Swimming Beaches and Shellfish Beds

Condition of the Bay

Elevated Bacteria Levels Occur at Some Monitored Locations

High Bacteria Numbers More Common Downstream of Urban and Suburban Areas


Polluted waters can expose people to pathogens. The Maine Healthy Beaches Program collects water samples at public swimming beaches to monitor for concentrations of fecal indicator bacteria, while the Department of Marine Resources (DMR) tracks bacteria in shellfish harvesting areas to assess risks to human health.

Individuals swimming or wading in marine waters can be exposed to pathogens in polluted water, risking gastrointestinal, upper respiratory and eye infections. People who eat bivalve shellfish grown in polluted areas are also at risk, especially for gastrointestinal disease. Bivalves like clams, mussels, and oysters are filter feeders. They can concentrate some pathogens (and algae-derived toxins, not discussed here) in their bodies, posing a risk to anyone consuming contaminated shellfish.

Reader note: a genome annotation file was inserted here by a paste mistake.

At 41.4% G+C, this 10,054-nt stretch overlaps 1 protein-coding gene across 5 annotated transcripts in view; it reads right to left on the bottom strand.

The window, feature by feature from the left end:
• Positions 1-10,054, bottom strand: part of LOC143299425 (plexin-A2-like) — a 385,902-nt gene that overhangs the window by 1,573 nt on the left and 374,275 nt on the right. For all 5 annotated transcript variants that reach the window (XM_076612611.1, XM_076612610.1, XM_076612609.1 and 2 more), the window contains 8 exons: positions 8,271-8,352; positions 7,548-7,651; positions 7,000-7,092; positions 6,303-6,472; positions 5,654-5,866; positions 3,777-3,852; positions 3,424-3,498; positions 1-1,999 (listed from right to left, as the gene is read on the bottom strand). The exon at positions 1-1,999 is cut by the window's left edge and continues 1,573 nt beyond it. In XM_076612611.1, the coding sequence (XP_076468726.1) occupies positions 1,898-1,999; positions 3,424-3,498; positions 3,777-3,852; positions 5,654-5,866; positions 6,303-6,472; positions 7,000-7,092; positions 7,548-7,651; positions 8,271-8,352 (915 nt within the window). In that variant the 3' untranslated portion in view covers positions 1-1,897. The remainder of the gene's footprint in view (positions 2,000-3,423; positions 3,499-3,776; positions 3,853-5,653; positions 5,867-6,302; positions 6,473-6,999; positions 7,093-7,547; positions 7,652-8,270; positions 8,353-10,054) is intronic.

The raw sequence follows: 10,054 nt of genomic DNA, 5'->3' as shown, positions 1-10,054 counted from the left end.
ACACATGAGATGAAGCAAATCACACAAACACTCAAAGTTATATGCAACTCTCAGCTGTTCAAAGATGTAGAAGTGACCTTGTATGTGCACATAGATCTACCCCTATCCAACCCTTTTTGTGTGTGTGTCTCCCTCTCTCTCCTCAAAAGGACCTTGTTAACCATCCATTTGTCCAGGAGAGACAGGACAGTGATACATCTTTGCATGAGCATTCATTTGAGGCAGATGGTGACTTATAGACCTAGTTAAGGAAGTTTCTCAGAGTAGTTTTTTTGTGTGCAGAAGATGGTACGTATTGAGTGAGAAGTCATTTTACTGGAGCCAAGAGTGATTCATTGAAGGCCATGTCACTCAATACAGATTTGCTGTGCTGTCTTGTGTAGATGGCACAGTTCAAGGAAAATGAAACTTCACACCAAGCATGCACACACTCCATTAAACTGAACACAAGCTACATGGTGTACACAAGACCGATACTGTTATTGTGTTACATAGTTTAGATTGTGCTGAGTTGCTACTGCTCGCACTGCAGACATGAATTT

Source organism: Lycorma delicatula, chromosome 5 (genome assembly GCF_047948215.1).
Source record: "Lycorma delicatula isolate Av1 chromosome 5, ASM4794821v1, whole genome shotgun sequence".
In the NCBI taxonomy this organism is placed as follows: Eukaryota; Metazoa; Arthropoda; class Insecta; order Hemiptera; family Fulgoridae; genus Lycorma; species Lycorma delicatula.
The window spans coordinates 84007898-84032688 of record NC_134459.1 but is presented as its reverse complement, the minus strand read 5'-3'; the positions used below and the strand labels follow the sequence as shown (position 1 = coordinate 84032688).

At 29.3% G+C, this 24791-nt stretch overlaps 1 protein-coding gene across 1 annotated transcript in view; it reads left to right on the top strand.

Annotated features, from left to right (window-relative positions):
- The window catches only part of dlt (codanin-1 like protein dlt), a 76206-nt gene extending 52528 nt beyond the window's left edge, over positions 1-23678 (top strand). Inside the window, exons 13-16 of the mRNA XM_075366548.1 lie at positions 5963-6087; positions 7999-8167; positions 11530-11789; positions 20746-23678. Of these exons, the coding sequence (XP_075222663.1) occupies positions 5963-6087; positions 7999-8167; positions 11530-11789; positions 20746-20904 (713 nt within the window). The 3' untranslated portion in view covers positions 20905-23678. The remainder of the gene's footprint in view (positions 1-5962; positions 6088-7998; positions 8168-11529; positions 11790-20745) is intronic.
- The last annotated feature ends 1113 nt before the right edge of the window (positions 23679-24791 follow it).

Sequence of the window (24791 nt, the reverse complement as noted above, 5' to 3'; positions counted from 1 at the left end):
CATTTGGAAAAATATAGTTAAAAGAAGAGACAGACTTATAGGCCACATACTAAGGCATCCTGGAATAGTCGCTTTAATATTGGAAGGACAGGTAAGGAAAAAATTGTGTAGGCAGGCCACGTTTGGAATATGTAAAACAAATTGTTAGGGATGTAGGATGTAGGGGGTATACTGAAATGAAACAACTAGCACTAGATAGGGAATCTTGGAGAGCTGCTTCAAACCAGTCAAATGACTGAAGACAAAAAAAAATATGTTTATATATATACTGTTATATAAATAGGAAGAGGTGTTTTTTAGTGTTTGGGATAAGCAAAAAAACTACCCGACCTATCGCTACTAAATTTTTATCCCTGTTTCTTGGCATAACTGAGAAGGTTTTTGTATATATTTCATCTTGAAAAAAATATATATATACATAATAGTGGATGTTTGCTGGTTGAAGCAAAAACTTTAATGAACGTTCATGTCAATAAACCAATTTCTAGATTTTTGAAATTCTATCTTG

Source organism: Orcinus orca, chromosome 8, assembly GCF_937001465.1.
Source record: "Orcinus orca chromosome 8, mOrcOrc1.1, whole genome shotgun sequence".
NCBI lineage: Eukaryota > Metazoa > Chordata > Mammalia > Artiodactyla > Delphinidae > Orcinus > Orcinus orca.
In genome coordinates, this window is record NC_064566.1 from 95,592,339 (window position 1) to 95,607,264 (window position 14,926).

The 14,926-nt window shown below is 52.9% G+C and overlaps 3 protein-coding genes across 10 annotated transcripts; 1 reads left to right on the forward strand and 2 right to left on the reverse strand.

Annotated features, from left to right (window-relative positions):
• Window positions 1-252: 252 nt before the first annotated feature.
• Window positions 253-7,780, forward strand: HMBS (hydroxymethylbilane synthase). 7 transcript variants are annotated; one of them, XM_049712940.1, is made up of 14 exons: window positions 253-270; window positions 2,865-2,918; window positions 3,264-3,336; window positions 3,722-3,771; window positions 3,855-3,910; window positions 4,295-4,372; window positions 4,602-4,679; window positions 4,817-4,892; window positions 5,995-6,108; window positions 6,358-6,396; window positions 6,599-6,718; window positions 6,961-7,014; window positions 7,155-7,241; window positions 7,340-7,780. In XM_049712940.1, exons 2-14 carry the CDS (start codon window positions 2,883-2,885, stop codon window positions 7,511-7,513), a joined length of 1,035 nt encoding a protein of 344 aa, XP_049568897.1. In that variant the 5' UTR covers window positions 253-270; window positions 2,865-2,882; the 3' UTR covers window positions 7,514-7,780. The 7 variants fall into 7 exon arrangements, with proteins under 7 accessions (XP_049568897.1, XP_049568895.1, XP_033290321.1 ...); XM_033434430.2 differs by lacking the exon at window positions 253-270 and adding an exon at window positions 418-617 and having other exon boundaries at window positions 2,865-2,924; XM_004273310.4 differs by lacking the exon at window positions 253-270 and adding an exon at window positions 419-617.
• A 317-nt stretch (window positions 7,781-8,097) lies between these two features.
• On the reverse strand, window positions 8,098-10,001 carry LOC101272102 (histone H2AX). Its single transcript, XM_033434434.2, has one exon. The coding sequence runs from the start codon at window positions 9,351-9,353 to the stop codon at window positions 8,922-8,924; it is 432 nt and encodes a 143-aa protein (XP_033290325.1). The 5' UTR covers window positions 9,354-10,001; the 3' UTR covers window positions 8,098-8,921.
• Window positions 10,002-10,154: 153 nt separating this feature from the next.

While most infections acquired this way are mild, they can be dangerous for immunocompromised individuals, and serious diseases like hepatitis can also be transmitted.


Because methods used by the two agencies to track bacteria levels differ, the numbers they report are not directly comparable. The Beaches program collects data on “enterococci” bacteria (which is a better indicator of risk to swimmers), and DMR tracks “fecal coliform” bacteria.


The Maine Healthy Beaches Program works with participating towns and state parks to track bacteria levels at public marine beaches. Volunteers collect water samples to be analyzed for bacteria concentration. Bacteria levels above the “Beach Action Value” of 104 MPN/100ml (most probable number of enterococci bacteria per 100 milliliters of sample water) may lead to posted advisories or beach closures. Samples are typically collected once a week between Memorial Day and Labor Day, when people are most likely to go swimming.

Differences in Bacteria Levels Among Beaches